PORT HUENEME, Calif. – Amid the challenges serving in the Air National Guard during the COVID-19 pandemic, California Air National Guard maintainers from the 146th Maintenance Group (146 MXG) and aircrew from the 115th Airlift Squadron (115 AS) collaborated to launch six C-130J Super Hercules aircraft for the first time in over 20 years.
With a large crowd of Airmen gathering to witness the historical May 26 event known as “the elephant walk,” the colossal aircraft began taxiing down the runway in tight formation. Among the spectators was Col. John Ramos, commander of the 146 MXG.
Two months earlier, Ramos began strategizing how he’d accomplish his vision of a six-ship formation.
“I summoned my maintenance group chiefs and officers to coordinate this lofty goal, and it was initially met with resistance for a good reason. Two of the aircraft we wanted to use were scheduled for heavy maintenance, and there was some real doubt they’d be ready in time. When we got additional forces to help bolster our maintainers, we continued to move forward as planned,” said Ramos.
As days passed, the 146 MXG would gain the momentum needed to perform the required maintenance on all six of the aircraft. Ramos said the squadron was starting to feel an extra boost of enthusiasm and a renewed sense of pride.
“There was a new buzz in the air, and our folks started pressing on cohesively and efficiently. It wasn’t long before we realized that our goal was starting to become more of a reality. It was truly amazing to witness our maintainers in action,” said Ramos.
With the scheduled aircraft maintenance coming along smoothly for the squadron, the outlook for a six-ship formation was good. For the first time since the wing received its first C-130J aircraft in May 2002, the squadron was expected to witness another six-ship formation.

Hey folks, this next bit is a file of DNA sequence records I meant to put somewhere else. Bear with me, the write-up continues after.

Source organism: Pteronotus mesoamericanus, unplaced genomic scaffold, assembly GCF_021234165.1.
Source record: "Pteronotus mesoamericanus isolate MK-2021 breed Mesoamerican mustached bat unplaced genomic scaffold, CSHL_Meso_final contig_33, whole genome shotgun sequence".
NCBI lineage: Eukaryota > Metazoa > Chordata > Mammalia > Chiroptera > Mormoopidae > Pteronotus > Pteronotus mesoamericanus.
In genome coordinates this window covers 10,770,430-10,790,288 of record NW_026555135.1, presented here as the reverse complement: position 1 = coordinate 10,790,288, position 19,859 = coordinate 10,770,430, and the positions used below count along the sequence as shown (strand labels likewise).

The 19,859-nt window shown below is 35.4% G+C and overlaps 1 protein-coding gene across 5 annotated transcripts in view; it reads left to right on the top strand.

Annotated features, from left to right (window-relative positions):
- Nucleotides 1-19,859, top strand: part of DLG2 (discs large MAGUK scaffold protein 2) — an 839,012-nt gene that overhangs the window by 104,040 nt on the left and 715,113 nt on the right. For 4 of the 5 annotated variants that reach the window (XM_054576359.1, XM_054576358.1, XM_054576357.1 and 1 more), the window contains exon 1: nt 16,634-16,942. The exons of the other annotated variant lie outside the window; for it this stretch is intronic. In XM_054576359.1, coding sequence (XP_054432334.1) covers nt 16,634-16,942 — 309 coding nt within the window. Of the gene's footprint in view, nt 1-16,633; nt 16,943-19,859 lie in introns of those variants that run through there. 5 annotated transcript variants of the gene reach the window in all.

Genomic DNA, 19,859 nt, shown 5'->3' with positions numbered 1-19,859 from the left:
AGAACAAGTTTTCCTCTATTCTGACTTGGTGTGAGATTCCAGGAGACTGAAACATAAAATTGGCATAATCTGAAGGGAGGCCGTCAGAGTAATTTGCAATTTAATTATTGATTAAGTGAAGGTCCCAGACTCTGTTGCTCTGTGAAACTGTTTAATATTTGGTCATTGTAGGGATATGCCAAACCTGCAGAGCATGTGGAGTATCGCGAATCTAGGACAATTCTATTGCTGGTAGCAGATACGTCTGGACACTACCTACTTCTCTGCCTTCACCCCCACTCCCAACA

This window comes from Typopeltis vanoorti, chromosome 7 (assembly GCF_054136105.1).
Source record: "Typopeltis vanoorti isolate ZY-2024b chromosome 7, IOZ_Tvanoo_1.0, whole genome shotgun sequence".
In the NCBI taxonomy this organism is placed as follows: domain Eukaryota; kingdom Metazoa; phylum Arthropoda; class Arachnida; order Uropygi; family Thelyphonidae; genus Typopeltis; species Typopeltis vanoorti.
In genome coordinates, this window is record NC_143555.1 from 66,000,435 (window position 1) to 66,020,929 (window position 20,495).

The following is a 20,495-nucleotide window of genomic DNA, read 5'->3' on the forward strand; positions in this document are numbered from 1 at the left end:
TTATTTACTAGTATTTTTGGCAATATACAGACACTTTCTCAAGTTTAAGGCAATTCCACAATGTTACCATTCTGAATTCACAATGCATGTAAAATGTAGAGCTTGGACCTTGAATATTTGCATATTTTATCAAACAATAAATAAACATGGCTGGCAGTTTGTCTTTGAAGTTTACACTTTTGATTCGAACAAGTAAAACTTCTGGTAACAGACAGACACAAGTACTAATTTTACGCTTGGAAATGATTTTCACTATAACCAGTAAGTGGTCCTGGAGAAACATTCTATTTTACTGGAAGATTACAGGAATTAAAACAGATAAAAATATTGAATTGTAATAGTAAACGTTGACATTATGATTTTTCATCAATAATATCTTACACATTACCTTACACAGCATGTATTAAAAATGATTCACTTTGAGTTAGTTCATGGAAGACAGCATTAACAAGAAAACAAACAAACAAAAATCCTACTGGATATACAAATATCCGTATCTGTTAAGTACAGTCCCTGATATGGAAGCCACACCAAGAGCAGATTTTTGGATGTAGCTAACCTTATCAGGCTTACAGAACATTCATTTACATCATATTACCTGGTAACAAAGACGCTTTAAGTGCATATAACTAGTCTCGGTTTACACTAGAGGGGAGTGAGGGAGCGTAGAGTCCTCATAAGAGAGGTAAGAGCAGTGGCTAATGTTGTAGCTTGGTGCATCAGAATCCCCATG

But that outlook changed right before the scheduled launch, as the maintenance team discovered a major problem, according to Ramos.
“One night before the event, we had to ground one of the aircraft for safety, as a piece of the landing gear was found with a discrepancy during a preflight inspection. It seemed that what we had set out to accomplish was now becoming nearly impossible,” said Ramos.
With little time to spare, the 146 MXG rallied tirelessly that evening though the next morning to return the aircraft to service. The six-ship formation would go off without a hitch, thanks to the maintainer’s perseverance. Ramos said it a fantastic achievement to accomplish during the COVID-19 pandemic.
“To observe all six aircraft parked on our ramp, watching them start engines, taxiing all in line, and watching them go airborne one by one was a sight to behold,” he said. “There were tears of joy flowing from the eyes of our experienced maintainers, having never witnessed such an amazing feat in their careers.”
Ramos said the event has boosted morale.
“It’s a significant step towards our continued quest to be the best C-130J unit in the U.S. Air Force and to preserve the 146th Airlift Wing’s multiple mission sets at Channel Islands Air National Guard Station for many more years to come,” said Ramos.